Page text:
What is the role for child and family services in improving father engagement? Translating research into practice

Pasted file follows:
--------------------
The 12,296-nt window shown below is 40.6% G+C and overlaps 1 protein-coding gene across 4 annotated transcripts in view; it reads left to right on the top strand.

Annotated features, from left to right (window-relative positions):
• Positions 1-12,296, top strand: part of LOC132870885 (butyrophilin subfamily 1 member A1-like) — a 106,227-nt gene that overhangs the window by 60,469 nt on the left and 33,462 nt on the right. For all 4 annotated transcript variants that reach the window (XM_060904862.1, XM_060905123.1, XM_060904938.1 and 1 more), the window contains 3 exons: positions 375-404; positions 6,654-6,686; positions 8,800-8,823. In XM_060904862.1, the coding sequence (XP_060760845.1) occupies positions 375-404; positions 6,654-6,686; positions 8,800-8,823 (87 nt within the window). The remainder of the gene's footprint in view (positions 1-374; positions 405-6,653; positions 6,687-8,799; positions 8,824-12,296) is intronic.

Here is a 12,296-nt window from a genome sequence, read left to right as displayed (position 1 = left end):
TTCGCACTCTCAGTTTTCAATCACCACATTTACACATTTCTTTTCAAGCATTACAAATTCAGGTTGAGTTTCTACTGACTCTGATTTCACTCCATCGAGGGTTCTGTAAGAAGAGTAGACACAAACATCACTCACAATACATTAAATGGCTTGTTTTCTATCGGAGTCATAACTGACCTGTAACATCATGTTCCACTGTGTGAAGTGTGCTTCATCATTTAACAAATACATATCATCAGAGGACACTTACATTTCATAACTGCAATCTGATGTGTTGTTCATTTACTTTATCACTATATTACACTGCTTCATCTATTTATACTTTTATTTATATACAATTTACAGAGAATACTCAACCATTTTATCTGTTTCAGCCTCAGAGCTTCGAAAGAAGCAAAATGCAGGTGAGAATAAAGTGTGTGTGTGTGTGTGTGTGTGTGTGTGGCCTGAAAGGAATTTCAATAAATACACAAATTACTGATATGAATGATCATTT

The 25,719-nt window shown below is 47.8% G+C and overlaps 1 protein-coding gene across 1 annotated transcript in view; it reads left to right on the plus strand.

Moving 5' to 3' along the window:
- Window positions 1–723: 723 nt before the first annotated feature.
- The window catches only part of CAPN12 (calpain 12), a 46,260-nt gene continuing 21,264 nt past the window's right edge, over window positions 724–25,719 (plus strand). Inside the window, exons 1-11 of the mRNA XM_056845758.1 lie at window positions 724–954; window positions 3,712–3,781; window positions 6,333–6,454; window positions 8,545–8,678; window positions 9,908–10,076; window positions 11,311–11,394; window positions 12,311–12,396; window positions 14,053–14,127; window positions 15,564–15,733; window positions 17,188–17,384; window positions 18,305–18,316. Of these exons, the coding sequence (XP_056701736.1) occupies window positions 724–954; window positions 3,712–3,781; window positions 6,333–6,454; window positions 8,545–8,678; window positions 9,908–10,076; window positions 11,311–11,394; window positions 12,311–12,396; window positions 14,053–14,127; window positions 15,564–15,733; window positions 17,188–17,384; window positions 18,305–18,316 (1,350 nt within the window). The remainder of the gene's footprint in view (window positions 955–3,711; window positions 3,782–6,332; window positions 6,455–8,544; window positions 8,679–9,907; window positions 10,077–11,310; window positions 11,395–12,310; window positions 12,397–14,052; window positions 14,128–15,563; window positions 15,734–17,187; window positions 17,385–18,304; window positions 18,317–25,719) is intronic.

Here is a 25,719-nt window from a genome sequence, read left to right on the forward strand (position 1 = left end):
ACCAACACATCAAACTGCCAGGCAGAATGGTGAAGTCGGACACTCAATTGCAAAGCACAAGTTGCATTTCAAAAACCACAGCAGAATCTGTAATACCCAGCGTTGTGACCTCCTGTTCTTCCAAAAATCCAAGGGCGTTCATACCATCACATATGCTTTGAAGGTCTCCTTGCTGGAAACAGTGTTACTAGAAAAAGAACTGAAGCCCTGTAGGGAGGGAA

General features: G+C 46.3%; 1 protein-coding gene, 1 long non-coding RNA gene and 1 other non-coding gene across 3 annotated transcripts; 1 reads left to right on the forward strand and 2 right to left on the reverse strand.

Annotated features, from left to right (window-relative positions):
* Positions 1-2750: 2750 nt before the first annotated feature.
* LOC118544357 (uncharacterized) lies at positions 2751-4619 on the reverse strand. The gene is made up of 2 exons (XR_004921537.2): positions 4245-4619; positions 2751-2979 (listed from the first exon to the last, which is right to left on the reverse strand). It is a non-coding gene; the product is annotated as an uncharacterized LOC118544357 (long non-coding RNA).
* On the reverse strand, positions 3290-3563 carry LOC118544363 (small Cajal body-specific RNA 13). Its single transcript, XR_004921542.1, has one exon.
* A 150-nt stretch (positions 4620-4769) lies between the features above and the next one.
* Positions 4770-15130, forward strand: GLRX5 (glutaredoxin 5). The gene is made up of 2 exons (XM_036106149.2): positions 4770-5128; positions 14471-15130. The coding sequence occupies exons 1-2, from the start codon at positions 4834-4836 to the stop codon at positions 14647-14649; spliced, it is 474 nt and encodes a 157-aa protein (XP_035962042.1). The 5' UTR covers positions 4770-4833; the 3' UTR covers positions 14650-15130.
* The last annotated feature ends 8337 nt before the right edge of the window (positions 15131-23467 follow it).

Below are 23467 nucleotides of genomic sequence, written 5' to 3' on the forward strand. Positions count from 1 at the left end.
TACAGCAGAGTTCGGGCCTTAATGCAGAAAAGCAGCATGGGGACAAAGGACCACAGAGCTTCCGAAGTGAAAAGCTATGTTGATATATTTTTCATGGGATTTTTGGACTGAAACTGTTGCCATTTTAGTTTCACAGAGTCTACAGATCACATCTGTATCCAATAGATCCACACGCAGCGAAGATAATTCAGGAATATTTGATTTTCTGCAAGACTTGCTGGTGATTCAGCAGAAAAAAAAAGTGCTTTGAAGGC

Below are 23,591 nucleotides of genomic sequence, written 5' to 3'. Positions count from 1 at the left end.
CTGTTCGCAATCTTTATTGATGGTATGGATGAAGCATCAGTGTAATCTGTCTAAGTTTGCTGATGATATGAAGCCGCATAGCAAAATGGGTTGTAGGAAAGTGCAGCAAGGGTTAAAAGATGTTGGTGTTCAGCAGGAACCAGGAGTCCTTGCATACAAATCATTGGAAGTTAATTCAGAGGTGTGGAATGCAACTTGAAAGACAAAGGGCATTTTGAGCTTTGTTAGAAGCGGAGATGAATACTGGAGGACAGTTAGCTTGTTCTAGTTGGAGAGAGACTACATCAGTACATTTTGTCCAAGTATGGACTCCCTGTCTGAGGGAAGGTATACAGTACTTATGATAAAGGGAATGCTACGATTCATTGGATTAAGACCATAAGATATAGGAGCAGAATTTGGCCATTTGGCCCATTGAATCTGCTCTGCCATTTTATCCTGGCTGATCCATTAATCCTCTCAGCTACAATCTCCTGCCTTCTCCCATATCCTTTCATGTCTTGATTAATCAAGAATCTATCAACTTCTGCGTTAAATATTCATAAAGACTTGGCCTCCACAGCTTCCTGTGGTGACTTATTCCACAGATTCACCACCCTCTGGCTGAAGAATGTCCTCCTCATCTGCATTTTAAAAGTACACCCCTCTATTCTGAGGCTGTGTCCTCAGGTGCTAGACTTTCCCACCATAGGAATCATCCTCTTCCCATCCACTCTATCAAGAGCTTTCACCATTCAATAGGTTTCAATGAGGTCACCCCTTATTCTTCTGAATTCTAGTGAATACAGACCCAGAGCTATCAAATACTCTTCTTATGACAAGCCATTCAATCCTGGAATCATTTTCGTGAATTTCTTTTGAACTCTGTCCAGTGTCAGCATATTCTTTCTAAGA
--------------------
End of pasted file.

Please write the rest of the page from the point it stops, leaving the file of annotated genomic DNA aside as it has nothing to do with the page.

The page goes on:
BACKGROUND: Fathers are underrepresented in services focused on improving child and family well-being. Despite growing awareness of benefits to father engagement in the last two decades, no significant improvements in this area have been documented. Evidence shows that father engagement is greatly influenced by organizational service provision. However, the understanding of specific service-level factors that impact father engagement is limited, and further information on strategies to overcome barriers to father engagement in services is required. AIMS: This research project had two objectives. The first was to synthesise existing research on service-level barriers and facilitators to father engagement in child and family services. The second objective was to identify the key factors that help or hinder the organizational implementation of Father-Inclusive Practice. METHODS: A systematic review of 23 qualitative studies reporting on barriers and facilitators to father engagement was conducted to distil the key elements of service provision that impact father engagement. An empirical study used Delphi methodology to gather expert opinion on strategic priorities for implementation of Father-Inclusive Practice. RESULTS AND DISCUSSION: Father engagement in child and family services was found to be influenced by seven key themes that encompassed a mixture of individual practitioner competence and organizational characteristics. Furthermore, the experts agreed that implementation of father-inclusive practice was more likely to be successful if it is centrally prioritized, encouraged by the service leadership, embedded in policies and staff guidance, and encouraged by government and commissioning agencies. Results highlight the areas of service functioning that should be prioritized in order to create more father-inclusive service environments and emphasize the need for tailored implementation strategies.